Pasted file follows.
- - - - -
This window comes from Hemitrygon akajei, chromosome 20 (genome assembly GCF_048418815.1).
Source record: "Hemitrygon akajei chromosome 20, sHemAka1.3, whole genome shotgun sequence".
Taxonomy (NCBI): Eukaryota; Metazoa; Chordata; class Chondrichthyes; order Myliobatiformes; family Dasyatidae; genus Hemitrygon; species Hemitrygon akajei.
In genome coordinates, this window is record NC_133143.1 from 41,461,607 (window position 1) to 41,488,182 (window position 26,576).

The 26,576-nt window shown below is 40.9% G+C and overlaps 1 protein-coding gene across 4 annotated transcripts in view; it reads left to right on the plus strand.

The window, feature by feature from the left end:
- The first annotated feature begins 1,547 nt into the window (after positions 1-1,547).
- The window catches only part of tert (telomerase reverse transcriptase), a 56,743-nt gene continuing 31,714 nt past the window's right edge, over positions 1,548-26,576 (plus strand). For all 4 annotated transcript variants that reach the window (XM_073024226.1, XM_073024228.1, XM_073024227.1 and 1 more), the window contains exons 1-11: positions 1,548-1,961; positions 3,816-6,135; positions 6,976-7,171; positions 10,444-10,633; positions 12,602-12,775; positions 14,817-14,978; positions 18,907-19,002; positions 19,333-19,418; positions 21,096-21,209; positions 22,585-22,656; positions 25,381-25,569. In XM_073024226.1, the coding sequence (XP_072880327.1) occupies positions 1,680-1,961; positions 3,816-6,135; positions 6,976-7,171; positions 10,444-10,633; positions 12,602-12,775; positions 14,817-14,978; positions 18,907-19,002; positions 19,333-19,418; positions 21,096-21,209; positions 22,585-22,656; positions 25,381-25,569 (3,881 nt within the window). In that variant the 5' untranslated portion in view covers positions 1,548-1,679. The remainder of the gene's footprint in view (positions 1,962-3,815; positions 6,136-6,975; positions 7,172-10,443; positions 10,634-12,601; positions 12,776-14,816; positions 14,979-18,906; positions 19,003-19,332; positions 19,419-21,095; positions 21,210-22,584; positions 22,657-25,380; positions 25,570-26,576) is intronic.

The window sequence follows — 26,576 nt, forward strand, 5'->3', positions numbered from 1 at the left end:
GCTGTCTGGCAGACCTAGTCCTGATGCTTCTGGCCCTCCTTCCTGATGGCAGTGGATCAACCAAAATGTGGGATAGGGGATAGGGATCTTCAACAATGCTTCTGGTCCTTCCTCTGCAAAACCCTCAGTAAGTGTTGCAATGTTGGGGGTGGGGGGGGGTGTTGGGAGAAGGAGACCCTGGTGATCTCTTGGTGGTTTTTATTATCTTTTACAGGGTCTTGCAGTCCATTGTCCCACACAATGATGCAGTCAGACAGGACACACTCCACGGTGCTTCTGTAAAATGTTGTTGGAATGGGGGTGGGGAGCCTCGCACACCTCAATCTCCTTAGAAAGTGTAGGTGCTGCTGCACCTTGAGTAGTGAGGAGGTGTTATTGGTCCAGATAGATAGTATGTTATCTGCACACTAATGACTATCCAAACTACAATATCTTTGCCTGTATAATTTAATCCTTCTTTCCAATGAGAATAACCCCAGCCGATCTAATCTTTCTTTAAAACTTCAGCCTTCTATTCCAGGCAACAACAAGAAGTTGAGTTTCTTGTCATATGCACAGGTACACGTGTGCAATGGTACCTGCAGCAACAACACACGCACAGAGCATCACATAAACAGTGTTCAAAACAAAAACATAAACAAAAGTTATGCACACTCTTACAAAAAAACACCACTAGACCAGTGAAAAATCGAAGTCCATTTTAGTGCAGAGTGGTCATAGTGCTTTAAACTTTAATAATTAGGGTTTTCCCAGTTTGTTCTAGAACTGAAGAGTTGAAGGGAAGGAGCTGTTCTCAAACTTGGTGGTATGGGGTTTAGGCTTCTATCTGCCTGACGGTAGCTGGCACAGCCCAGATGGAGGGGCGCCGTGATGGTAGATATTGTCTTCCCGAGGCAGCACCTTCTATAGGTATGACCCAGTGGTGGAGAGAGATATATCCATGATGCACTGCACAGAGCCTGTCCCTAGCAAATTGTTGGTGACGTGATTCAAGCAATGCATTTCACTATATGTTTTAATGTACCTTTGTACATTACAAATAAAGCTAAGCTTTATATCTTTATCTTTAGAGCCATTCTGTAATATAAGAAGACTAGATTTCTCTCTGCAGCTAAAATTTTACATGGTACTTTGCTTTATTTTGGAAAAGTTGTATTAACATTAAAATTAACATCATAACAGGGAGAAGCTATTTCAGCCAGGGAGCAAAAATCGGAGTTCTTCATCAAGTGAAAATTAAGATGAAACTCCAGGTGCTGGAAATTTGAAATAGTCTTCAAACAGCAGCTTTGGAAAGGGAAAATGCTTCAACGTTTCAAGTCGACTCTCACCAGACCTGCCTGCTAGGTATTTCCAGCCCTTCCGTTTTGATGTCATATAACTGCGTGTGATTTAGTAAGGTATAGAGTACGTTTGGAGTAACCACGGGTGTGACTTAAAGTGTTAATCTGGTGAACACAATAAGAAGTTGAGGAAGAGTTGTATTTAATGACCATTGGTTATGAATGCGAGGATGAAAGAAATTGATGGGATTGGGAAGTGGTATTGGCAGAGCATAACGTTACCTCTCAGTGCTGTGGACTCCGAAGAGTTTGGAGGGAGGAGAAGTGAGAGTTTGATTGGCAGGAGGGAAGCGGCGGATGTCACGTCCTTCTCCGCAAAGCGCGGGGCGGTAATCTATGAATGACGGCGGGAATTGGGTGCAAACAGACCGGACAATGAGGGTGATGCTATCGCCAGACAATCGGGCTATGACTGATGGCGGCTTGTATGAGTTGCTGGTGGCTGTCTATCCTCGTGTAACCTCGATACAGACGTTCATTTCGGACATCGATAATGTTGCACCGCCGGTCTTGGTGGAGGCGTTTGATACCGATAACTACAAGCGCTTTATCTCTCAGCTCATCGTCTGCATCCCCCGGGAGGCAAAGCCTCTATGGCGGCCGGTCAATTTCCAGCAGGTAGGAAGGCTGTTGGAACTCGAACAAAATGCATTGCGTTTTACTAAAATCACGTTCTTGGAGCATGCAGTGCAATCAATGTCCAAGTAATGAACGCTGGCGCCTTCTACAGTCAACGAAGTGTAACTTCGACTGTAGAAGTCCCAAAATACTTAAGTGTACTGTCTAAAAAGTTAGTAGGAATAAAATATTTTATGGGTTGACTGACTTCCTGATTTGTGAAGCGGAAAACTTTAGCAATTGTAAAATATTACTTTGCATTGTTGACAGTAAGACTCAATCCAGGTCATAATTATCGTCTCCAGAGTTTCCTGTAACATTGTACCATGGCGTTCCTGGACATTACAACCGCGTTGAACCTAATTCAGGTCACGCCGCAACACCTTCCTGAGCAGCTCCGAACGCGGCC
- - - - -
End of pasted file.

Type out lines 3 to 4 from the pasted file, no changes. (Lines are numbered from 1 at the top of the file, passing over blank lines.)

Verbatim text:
Taxonomy (NCBI): Eukaryota; Metazoa; Chordata; class Chondrichthyes; order Myliobatiformes; family Dasyatidae; genus Hemitrygon; species Hemitrygon akajei.
In genome coordinates, this window is record NC_133143.1 from 41,461,607 (window position 1) to 41,488,182 (window position 26,576).